Ambilight Clone with Arduino & WS2801 LED Pixels

Setup Ambilight Clone with Arduino & WS2801 LED Pixels

There are multiple methods and devices to get Ambilight like effects. One of the simplest is to use Arduino with WS2801 or similar lights. Arduino is easy to program with the help of Adafruit library. Boblight Add-On for Kodi (XBMC) along with the Boblight Daemon outputs the required data from the video stream to Arduino via USB or possibly another communication method.


Program Arduino

Download Arduino IDE for Windows, Mac or Linux and install it.


WS2801 LED modules requires a specific method of communication that would be complicated to to issue commands to directly. Thankfully Adafruit created a library that greatly simplifies this process. Adafruit WS2801 library also requires SPI library which needs to be imported first. SPI library is included by default so it only needs to be imported while Adafruit WS2801 library needs to be added to the Arduino IDE first and then imported to the sketch. Add the library by navigating to Sketch -> Import Library... -> Add Library.... To import a library to the sketch navigate to Sketch -> Import Library..., then select the name of the library to import.


Upload the sketch to Arduino Uno or Arduino Pro Micro. Other Arduino models should work too but might require pin connection and possibly other changes to the code below.

#include "SPI.h"
#include "Adafruit_WS2801.h"

#define dataPin 2
#define clockPin 3
#define stripLength 50
#define serialRate 38400
uint8_t prefix[] = {0x41, 0x64, 0x61, 0x00, 0x18, 0x4D};

Adafruit_WS2801 strip = Adafruit_WS2801(stripLength, dataPin, clockPin);

void setup() {
  // initialise our LED strip
  // make the first pixel red as an indicator that it is awaiting data
  strip.setPixelColor(0, 10, 0, 0);
  // turn all the other pixels on so we know they're working
  for(uint16_t i = 1; i < stripLength; ++i)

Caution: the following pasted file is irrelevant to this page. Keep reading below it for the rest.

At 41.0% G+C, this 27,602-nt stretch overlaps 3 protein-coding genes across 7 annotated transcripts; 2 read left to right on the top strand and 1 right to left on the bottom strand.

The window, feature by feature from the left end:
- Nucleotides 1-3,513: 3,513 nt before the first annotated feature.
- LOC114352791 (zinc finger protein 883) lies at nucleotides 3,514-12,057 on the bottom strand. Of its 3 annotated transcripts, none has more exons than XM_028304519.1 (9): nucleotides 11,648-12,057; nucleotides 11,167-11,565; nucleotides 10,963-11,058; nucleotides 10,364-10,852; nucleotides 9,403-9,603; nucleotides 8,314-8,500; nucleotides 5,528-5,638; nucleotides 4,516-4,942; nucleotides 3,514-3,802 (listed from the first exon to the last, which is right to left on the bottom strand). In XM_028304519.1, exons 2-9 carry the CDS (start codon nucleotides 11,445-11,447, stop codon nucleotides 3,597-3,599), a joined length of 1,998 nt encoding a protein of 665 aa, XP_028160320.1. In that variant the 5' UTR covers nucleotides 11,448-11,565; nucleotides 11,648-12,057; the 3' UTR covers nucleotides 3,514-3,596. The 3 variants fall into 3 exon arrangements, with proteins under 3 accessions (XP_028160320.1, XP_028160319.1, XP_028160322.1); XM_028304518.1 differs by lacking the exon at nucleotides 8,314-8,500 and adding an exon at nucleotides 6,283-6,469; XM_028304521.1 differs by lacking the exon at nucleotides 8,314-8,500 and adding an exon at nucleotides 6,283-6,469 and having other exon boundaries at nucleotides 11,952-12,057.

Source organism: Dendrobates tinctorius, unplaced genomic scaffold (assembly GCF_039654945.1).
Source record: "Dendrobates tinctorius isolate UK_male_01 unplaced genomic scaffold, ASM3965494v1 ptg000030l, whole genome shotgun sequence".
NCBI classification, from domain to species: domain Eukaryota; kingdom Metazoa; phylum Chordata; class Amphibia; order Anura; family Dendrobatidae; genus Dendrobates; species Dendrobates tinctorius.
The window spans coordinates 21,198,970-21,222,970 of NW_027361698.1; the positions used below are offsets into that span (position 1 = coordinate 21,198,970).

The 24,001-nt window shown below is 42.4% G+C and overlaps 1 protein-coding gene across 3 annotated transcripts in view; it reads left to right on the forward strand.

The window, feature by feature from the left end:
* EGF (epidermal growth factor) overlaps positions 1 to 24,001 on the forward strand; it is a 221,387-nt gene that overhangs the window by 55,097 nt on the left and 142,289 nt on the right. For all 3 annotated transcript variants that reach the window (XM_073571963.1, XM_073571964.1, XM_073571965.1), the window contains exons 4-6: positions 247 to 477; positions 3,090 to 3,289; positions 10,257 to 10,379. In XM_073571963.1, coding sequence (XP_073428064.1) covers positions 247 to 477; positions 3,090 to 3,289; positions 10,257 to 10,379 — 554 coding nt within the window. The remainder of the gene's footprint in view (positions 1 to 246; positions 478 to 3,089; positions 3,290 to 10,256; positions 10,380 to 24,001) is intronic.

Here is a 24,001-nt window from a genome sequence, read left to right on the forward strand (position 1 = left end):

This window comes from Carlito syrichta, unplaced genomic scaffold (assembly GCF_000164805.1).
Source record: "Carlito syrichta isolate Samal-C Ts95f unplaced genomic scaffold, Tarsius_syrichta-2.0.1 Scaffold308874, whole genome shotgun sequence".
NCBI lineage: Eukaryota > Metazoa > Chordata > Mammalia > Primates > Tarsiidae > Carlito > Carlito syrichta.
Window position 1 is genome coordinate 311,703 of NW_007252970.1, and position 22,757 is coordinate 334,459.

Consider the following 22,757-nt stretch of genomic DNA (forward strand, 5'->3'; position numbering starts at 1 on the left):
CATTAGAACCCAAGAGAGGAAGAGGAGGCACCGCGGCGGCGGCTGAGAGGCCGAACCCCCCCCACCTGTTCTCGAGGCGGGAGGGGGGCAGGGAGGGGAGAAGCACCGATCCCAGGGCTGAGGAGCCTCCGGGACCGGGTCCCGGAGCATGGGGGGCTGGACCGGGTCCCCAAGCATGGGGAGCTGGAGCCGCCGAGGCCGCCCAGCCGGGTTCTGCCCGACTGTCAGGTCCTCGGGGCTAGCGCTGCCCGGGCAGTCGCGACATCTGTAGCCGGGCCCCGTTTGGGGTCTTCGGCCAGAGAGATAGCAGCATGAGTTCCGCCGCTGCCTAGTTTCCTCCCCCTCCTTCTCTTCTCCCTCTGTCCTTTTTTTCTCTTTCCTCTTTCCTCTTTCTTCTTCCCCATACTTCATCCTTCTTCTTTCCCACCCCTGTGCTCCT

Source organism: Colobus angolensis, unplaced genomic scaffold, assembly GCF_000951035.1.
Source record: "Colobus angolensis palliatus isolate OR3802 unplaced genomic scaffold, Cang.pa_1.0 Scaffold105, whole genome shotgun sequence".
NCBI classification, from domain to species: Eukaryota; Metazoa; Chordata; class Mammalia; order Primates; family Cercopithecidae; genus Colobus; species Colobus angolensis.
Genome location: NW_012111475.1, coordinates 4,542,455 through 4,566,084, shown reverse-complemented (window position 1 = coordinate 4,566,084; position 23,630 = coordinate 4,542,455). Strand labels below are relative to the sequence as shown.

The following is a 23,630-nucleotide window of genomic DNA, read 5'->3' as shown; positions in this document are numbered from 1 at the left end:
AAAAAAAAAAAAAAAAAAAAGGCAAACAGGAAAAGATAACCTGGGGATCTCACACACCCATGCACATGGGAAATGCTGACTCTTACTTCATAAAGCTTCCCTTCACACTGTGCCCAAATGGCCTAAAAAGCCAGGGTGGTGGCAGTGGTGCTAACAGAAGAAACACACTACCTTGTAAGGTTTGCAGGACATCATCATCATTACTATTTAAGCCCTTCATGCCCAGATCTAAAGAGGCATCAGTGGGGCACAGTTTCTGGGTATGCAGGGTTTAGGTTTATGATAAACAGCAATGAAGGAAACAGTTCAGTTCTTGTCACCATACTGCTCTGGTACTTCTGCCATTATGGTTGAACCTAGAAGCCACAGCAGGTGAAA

strip.setPixelColor(i, 5, 5, 5);;

void loop() {
  // wait until we see the prefix
  for(byte i = 0; i < sizeof prefix; ++i) {
    waitLoop: while (!Serial.available()) ;;
    // look for the next byte in the sequence if we see the one we want
    if(prefix[i] == continue;
    // otherwise, start over
    i = 0;
    goto waitLoop;
  // read the transmitted data
  for (uint8_t i = 0; i < stripLength; i++) {
    byte r, g, b;
    r =;
    g =;
    b =;
    strip.setPixelColor(i, r, g, b);

WS2801 uses SPI as it’s underlying communication protocol and requires 2 pins to operate. The data pin is set with dataPin variable, while the clock pin is set with clockPin variable. Set the number of LED’s present in WS2801 strip in stripLength variable. Maximum baud rate of the serial port is defined in serialRate variable. This value should match value of rate in boblight.conf configuration file. The prefix[] array sets what Boblight is expected to send before sending pixel data.

Once everything is working correctly it may be a good idea to comment out; line within the setup() function to prevent WS2801 strip from lighting up before boblightd has started. This can save power and prevent unnecessary flashing during start up of the computer running Boblight.


Wire Arduino to WS2801

Wiring WS2801 LED String can be a bit confusing as there seems to be no standard wire colours. Each string, even from the same manufacturer can have different wire colours. Schematic below shows one possible wire colour combination. One thing that seems to be common is the order of the wires.

The easiest way to connect the string is to connect the voltage (VCC) and ground (GND) and then connect the remaining two by trial and error. There is no danger of damage as long as the VCC is connected to 5V and GND is connected to ground. Data and Clock pins are safe to connect incorrectly.

Arduino Pro Micro connected to WS2801 LED String

Schematic of Arduino Pro Micro connected to WS2801 LED Pixel String


Once Arduino sketch has been uploaded successfully it can connected to the system that will control the lights. A USB cable will provide both the data transmission required by Boblight and power required by Arduino. Once this is done it is ready to receive command from Boblight which means it is time to setup Ambilight with Kodi & Boblight Add-On on Arch Linux.

Once everything is functional it may be needed to tinker with the placement of the Arduino as interference may manifest itself as unwanted flickering. Placing Arduino away from WS2801 string and any other electronics is the first thing to try. If flickering persists, shielding in the form of a metal case for the Arduino may be needed.